Assumption Parish, Louisiana
Assumption Parish (French: Paroisse de l'Assomption) is a parish located in the U.S. state of Louisiana. As of the 2010 census, the population was 23,421. Its parish seat is Napoleonville. Assumption Parish was established in 1807, as one of the original parishes of the Territory of Orleans.
Location within the U.S. state of Louisiana
Louisiana's location within the U.S.
|Named for||Assumption Roman Catholic Church|
|Largest community||Pierre Part|
|• Total||365 sq mi (950 km2)|
|• Land||339 sq mi (880 km2)|
|• Water||26 sq mi (70 km2) 7.1%%|
| • Estimate |
|• Density||69/sq mi (27/km2)|
|Time zone||UTC−6 (Central)|
|• Summer (DST)||UTC−5 (CDT)|
|Congressional districts||2nd, 6th|
In 1807, Assumption became the eighth parish of the Orleans Territory. Its history is rooted in its waterways and its large expanse of fertile soils ideal for farming. Settled in the middle 18th century by French and Spanish settlers, the area retains strong cultural ties to its past with conversational French still common among residents. Assumption was also a final destination for many of the French Acadians exiled from Nova Scotia between 1755 and 1764.
After the Confederacy forced the surrender of Fort Sumter, South Carolina, in 1861, the Assumption Parish Police Jury appropriated $1,000 to provide uniforms for military volunteers against the Union. By contrast, Lafayette Parish contributed $6,000. Plaquemines Parish approved a gift of $10 to $15 per month for needy volunteer families.
|U.S. Decennial Census|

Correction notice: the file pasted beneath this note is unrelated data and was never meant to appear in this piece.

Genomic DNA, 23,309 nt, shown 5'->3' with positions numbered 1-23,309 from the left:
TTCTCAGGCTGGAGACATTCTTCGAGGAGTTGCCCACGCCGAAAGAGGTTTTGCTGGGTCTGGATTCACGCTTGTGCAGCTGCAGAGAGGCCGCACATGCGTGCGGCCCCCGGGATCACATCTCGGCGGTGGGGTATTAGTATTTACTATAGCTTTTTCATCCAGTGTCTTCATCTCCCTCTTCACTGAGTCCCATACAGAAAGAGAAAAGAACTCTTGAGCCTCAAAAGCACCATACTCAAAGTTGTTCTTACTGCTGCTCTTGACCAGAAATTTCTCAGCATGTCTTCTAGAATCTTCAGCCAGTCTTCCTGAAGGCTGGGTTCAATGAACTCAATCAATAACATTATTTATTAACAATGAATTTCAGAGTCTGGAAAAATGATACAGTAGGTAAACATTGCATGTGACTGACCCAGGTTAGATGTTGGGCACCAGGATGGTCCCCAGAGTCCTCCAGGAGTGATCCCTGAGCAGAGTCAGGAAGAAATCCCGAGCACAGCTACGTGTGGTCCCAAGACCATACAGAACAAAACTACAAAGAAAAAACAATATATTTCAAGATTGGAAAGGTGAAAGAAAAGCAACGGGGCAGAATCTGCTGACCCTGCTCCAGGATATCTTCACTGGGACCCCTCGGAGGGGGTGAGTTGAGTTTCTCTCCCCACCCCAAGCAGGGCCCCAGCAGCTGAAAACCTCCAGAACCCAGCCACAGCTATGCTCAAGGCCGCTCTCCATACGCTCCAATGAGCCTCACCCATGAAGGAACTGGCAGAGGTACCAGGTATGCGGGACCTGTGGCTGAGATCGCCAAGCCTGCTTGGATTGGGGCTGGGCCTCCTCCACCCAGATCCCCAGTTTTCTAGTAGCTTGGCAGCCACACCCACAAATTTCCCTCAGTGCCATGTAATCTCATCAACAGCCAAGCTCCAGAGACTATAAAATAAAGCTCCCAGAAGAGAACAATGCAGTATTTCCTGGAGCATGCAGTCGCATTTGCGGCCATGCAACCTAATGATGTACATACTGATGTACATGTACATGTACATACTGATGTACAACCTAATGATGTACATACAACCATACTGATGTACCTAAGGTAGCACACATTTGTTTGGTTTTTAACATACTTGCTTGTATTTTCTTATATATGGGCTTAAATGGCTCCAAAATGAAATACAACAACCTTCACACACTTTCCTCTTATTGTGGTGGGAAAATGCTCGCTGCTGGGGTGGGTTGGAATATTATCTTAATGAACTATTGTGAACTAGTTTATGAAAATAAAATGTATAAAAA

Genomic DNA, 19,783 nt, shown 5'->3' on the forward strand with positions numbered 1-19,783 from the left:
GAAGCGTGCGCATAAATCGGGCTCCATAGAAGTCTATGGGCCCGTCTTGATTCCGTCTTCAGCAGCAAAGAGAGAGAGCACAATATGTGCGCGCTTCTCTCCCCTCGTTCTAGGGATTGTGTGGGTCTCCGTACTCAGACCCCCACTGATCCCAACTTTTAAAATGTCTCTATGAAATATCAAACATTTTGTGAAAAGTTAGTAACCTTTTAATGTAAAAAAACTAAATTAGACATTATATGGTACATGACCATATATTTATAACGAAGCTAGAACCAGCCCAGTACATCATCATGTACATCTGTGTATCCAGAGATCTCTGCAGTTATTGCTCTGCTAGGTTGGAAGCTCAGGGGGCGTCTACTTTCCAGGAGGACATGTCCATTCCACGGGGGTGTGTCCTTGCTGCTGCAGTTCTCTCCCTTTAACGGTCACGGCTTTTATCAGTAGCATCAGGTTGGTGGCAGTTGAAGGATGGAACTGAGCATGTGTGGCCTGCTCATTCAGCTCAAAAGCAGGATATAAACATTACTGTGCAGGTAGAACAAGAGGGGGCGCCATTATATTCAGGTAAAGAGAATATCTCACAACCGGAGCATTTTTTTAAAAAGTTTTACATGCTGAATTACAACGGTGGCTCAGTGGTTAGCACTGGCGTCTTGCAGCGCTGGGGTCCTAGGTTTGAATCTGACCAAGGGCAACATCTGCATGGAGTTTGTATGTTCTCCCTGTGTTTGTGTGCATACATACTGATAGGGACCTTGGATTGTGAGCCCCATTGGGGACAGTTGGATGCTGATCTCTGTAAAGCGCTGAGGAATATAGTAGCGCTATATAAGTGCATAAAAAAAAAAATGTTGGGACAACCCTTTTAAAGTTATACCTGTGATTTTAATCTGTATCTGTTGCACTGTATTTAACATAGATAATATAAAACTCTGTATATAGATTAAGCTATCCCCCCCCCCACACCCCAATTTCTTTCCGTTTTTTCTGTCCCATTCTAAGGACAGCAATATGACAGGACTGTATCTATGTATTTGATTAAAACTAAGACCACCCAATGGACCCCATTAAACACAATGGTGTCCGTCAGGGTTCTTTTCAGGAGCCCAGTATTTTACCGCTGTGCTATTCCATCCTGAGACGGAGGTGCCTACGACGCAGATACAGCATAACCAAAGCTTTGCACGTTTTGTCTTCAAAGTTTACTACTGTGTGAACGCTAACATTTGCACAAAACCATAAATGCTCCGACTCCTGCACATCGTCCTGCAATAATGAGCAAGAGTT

As of the 2010 United States census, there were 23,421 people residing in the parish. 66.8% were White, 30.5% Black or African American, 0.6% Native American, 0.2% Asian, 0.1% Pacific Islander, 1.0% of some other race and 0.9% of two or more races. 2.1% were Hispanic or Latino (of any race). 38.2% were of French, French Canadian or Cajun and 9.4% American ancestry.
As of the census of 2000, there were 23,388 people, 8,239 households, and 6,311 families residing in the parish. The population density was 69 people per square mile (27/km²). There were 9,635 housing units at an average density of 28 per square mile (11/km²). The racial makeup of the parish was 67.17% White, 31.52% Black or African American, 0.31% Native American, 0.24% Asian, 0.01% Pacific Islander, 0.17% from other races, and 0.59% from two or more races. 1.21% of the population were Hispanic or Latino of any race. 81.14% of the population over the age of five spoke only English at home, while 17.58% reported speaking French or Cajun French .
There were 8,239 households out of which 37.90% had children under the age of 18 living with them, 56.80% were married couples living together, 14.90% had a female householder with no husband present, and 23.40% were non-families. 20.30% of all households were made up of individuals and 9.20% had someone living alone who was 65 years of age or older. The average household size was 2.81 and the average family size was 3.26.
In the parish the age distribution of the population shows 28.50% under the age of 18, 9.80% from 18 to 24, 28.70% from 25 to 44, 22.20% from 45 to 64, and 10.90% who were 65 years of age or older. The median age was 34 years. For every 100 females there were 93.90 males. For every 100 females age 18 and over, there were 90.90 males.
The median income for a household in the parish was $31,168, and the median income for a family was $36,052. Males had a median income of $35,941 versus $18,065 for females. The per capita income for the parish was $14,008. About 19.50% of families and 21.80% of the population were below the poverty line, including 28.40% of those under age 18 and 21.70% of those age 65 or over.